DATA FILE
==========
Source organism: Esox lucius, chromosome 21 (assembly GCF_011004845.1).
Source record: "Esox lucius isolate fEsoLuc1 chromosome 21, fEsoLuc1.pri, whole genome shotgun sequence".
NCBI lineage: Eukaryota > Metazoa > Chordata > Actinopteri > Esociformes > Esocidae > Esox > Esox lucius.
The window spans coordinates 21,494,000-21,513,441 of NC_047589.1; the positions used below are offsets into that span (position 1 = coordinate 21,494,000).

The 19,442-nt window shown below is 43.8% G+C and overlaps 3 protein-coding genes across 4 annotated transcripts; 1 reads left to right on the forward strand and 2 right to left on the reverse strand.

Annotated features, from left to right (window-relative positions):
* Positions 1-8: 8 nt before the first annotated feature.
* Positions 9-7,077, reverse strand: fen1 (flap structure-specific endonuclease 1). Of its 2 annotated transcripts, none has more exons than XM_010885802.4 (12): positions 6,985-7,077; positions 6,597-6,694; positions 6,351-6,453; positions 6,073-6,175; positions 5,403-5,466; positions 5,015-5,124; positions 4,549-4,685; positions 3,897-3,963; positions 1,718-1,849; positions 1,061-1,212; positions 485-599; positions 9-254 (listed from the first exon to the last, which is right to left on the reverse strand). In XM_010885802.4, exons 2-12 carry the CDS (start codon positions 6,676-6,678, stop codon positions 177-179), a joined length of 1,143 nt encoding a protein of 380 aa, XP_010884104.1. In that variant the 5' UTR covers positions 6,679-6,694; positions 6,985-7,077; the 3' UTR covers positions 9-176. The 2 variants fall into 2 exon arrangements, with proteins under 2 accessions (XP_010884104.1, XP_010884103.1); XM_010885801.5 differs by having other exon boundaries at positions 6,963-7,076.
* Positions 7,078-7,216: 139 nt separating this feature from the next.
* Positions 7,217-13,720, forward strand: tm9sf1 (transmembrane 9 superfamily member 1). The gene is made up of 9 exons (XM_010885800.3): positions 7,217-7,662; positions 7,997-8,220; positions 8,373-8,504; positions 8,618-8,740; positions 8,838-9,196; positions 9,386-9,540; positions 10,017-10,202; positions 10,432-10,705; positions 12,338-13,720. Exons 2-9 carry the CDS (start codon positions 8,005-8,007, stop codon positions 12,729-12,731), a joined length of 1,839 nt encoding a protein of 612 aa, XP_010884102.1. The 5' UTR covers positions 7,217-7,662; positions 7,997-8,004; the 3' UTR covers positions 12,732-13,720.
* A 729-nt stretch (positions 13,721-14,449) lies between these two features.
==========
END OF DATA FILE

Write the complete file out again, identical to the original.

Source organism: Esox lucius, chromosome 21 (assembly GCF_011004845.1).
Source record: "Esox lucius isolate fEsoLuc1 chromosome 21, fEsoLuc1.pri, whole genome shotgun sequence".
NCBI lineage: Eukaryota > Metazoa > Chordata > Actinopteri > Esociformes > Esocidae > Esox > Esox lucius.
The window spans coordinates 21,494,000-21,513,441 of NC_047589.1; the positions used below are offsets into that span (position 1 = coordinate 21,494,000).

The 19,442-nt window shown below is 43.8% G+C and overlaps 3 protein-coding genes across 4 annotated transcripts; 1 reads left to right on the forward strand and 2 right to left on the reverse strand.

Annotated features, from left to right (window-relative positions):
* Positions 1-8: 8 nt before the first annotated feature.
* Positions 9-7,077, reverse strand: fen1 (flap structure-specific endonuclease 1). Of its 2 annotated transcripts, none has more exons than XM_010885802.4 (12): positions 6,985-7,077; positions 6,597-6,694; positions 6,351-6,453; positions 6,073-6,175; positions 5,403-5,466; positions 5,015-5,124; positions 4,549-4,685; positions 3,897-3,963; positions 1,718-1,849; positions 1,061-1,212; positions 485-599; positions 9-254 (listed from the first exon to the last, which is right to left on the reverse strand). In XM_010885802.4, exons 2-12 carry the CDS (start codon positions 6,676-6,678, stop codon positions 177-179), a joined length of 1,143 nt encoding a protein of 380 aa, XP_010884104.1. In that variant the 5' UTR covers positions 6,679-6,694; positions 6,985-7,077; the 3' UTR covers positions 9-176. The 2 variants fall into 2 exon arrangements, with proteins under 2 accessions (XP_010884104.1, XP_010884103.1); XM_010885801.5 differs by having other exon boundaries at positions 6,963-7,076.
* Positions 7,078-7,216: 139 nt separating this feature from the next.
* Positions 7,217-13,720, forward strand: tm9sf1 (transmembrane 9 superfamily member 1). The gene is made up of 9 exons (XM_010885800.3): positions 7,217-7,662; positions 7,997-8,220; positions 8,373-8,504; positions 8,618-8,740; positions 8,838-9,196; positions 9,386-9,540; positions 10,017-10,202; positions 10,432-10,705; positions 12,338-13,720. Exons 2-9 carry the CDS (start codon positions 8,005-8,007, stop codon positions 12,729-12,731), a joined length of 1,839 nt encoding a protein of 612 aa, XP_010884102.1. The 5' UTR covers positions 7,217-7,662; positions 7,997-8,004; the 3' UTR covers positions 12,732-13,720.
* A 729-nt stretch (positions 13,721-14,449) lies between these two features.